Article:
The Problems With Rainbow Indian Sandstone

Rainbow Indian sandstone paving is a top of the range diamond sawn Indian sandstone paving solution. It is calibrated and honed to leave a rich, vibrant and beautifully coloured appearance. There is often some surface quartzite in rainbow Indian sandstone that gives your paving a natural sparkle in the sunshine. It was popular for years and years. We would estimate that it was like close to 1 in 5 or even 2 in 5 people that viewed our display area would ultimately opt for Rainbow sandstone, such was it's popularity. 

Why Is Rainbow Sandstone Paving Popular?

This premium grade paving brings a warmth and charm of natural quality stone to your garden. It is very eye-catching, with each paving stone offering intense swirls and patterns of colour. The Rainbow Indian sandstone is the most unique sandstone of all in our paving range. It has intense shades of oranges and purples swirled throughout. These colours are bound to brighten up any patio, while adding natural beauty to your garden. On the surface, it was really easy to see why it was so popular.

Lovedale Gardens (4)

So Why Is Rainbow Sandstone Discontinued?

In recent years the quality of the stone has changed. Specific problems regularly started to pop up that we simply couldn't ignore. It was always a sandstone that was on the softer side when compared to other sandstones. The soft nature allowed for it to be cut very smooth,  but in recent years - specifically starting towards the end of 2018 - the stone become softer and softer and the quality seemingly dropped off a cliff at the end of 2019. The slabs could be broken by hand in some instances.

Rainbow Sandstone Become Soft And Brittle

Silicon makes up the bulk of a rainbow slab and is a very tough material. This silicon bulk is the reason that sandstone can be a very strong material: The silicon grains are tightly packed together which causes the formation of the stone and the tighter the molecules are packed together, the harder the material. The deeper suppliers quarried into the rainbow sandstone deposits, the looser the stone got. It became so loosely packed that it became almost unusable as a construction material. Rainbow sandstone is a colourful sandstone paving option with clearly visible, colourful layers. The layers are a result of a looser structure - the molecules haven't been as tightly packed together so have formed in layers rather than a solid colour blend. The loosely packed molecules in rainbow Indian sandstone make it a much softer material to work with.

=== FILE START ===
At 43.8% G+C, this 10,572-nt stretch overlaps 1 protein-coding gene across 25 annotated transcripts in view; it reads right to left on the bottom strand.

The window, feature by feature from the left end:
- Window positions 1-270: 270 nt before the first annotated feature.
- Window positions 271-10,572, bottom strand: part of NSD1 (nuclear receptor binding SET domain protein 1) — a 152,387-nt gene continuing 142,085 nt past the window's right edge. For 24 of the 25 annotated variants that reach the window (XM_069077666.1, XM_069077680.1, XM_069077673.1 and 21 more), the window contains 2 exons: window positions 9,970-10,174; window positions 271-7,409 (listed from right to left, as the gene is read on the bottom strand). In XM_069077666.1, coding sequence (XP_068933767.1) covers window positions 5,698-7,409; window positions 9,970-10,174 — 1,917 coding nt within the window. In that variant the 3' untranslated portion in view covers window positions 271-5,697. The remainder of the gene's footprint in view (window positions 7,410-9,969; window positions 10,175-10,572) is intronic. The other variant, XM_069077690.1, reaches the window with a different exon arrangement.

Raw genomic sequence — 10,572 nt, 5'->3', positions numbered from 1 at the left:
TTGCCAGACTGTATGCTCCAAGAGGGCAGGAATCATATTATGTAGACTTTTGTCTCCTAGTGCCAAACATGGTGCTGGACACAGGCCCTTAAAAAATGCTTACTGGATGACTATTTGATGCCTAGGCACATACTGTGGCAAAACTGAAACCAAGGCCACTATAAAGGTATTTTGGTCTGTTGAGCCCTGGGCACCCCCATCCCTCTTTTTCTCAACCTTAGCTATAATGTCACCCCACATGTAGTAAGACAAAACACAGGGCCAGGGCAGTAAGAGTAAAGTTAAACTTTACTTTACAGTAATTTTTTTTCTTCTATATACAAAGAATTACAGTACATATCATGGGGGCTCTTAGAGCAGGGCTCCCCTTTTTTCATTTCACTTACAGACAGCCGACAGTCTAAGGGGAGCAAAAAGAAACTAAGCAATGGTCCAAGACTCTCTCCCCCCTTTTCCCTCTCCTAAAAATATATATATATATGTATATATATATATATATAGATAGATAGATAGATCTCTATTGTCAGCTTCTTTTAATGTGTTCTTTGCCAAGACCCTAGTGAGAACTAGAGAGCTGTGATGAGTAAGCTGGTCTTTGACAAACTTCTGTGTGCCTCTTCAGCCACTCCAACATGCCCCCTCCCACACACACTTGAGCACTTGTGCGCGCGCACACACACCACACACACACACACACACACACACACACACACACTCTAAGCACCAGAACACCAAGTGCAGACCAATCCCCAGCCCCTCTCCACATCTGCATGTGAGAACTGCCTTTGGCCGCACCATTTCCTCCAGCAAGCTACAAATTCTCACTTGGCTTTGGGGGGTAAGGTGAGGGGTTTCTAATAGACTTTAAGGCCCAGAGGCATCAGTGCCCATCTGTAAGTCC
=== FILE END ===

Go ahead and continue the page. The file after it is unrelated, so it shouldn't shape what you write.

The softness of the rainbow Indian sandstone often means that this paving can be damaged in transit, but also during installation. When ordering rainbow Indian sandstone for your outdoor area, historically, we would always recommend you ordered at least 10% more than required, but towards the end of the rainbow sandstone era, it was closer to 25%+ that was beginning to arrive damaged in transit. It was like shipping something made from glass! Therefore we made the difficult decision to stop supplying this as an option.

Rainbow Sandstone 90cm x 60cm by Frank Short

Rainbow Sandstone Became Less Vibrant

One of the redeeming features of rainbow sandstone that tempted some people to take a chance on a softer stone was the vibrancy and colour of the tile. However, in recent years the bright oranges and purples of this stone are no longer as vibrant and eye-catching as they used to be. Instead, the colours are much more muted.

Any sandstone is liable to fade over the years after installation when it is open to the elements of the typical British weather, but the softer the stone the more it will fade, which leads to a further problem with Rainbow sandstone. The very soft nature of the stone only speeds up the process, meaning that fading happens earlier and more quickly compared to a tougher stone.

Simply put, the sandstone was arriving more muted and dull than it had been previously, and fading to dull grey-ish tones even quicker than before. The risk-reward of a rainbow patio was now so unbalanced that it was almost unpurchaseable.

So What Are Some Alternatives To Indian Sandstone?

There are lots of other sandstones that do not suffer from these same problems, but still offer a colourful option. Take Rippon Buff sandstone for an example: it is a very tough paving solution as the molecules in it are tightly packed together, but remains very colourful and decorative.

Rippon Buff Paving Slabs

There is nothing quite like rainbow - it's a unique stone that is tough to replicate with any other natural stone. But Rippon buff is the most colourful stone that will stand the test of time. The blend of oranges, reds and yellows add a splash of colour as well as durability.

The End Of Rainbow Sandstone 

Rainbow Indian sandstone appears to have gone the way of Modak or polished sandstone and become almost a thing of the past. We will see if the quality picks up, but for now it certainly seems to be disappearing slowly.

You may find some suppliers still offer Rainbow sandstone, but our advice would be to avoid it. It is a higher-priced paving slab but hasn't delivered on quality for around 2 years.

If you have any queries; please do not hesitate to contact our team as always!

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